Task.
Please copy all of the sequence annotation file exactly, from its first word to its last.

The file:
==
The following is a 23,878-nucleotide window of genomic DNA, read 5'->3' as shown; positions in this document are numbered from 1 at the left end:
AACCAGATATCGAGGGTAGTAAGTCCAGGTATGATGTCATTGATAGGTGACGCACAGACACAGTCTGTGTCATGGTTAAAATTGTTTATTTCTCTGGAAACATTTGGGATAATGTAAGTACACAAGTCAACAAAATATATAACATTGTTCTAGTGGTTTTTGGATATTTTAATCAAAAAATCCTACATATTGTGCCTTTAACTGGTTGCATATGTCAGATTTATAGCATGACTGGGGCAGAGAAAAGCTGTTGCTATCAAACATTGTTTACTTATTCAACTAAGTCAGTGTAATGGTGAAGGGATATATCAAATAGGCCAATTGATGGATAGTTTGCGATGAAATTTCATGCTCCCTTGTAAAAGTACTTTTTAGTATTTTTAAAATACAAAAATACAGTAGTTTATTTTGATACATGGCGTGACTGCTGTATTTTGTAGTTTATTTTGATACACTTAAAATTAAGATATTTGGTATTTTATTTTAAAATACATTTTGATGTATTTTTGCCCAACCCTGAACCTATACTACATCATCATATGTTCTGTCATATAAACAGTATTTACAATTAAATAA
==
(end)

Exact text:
The following is a 23,878-nucleotide window of genomic DNA, read 5'->3' as shown; positions in this document are numbered from 1 at the left end:
AACCAGATATCGAGGGTAGTAAGTCCAGGTATGATGTCATTGATAGGTGACGCACAGACACAGTCTGTGTCATGGTTAAAATTGTTTATTTCTCTGGAAACATTTGGGATAATGTAAGTACACAAGTCAACAAAATATATAACATTGTTCTAGTGGTTTTTGGATATTTTAATCAAAAAATCCTACATATTGTGCCTTTAACTGGTTGCATATGTCAGATTTATAGCATGACTGGGGCAGAGAAAAGCTGTTGCTATCAAACATTGTTTACTTATTCAACTAAGTCAGTGTAATGGTGAAGGGATATATCAAATAGGCCAATTGATGGATAGTTTGCGATGAAATTTCATGCTCCCTTGTAAAAGTACTTTTTAGTATTTTTAAAATACAAAAATACAGTAGTTTATTTTGATACATGGCGTGACTGCTGTATTTTGTAGTTTATTTTGATACACTTAAAATTAAGATATTTGGTATTTTATTTTAAAATACATTTTGATGTATTTTTGCCCAACCCTGAACCTATACTACATCATCATATGTTCTGTCATATAAACAGTATTTACAATTAAATAA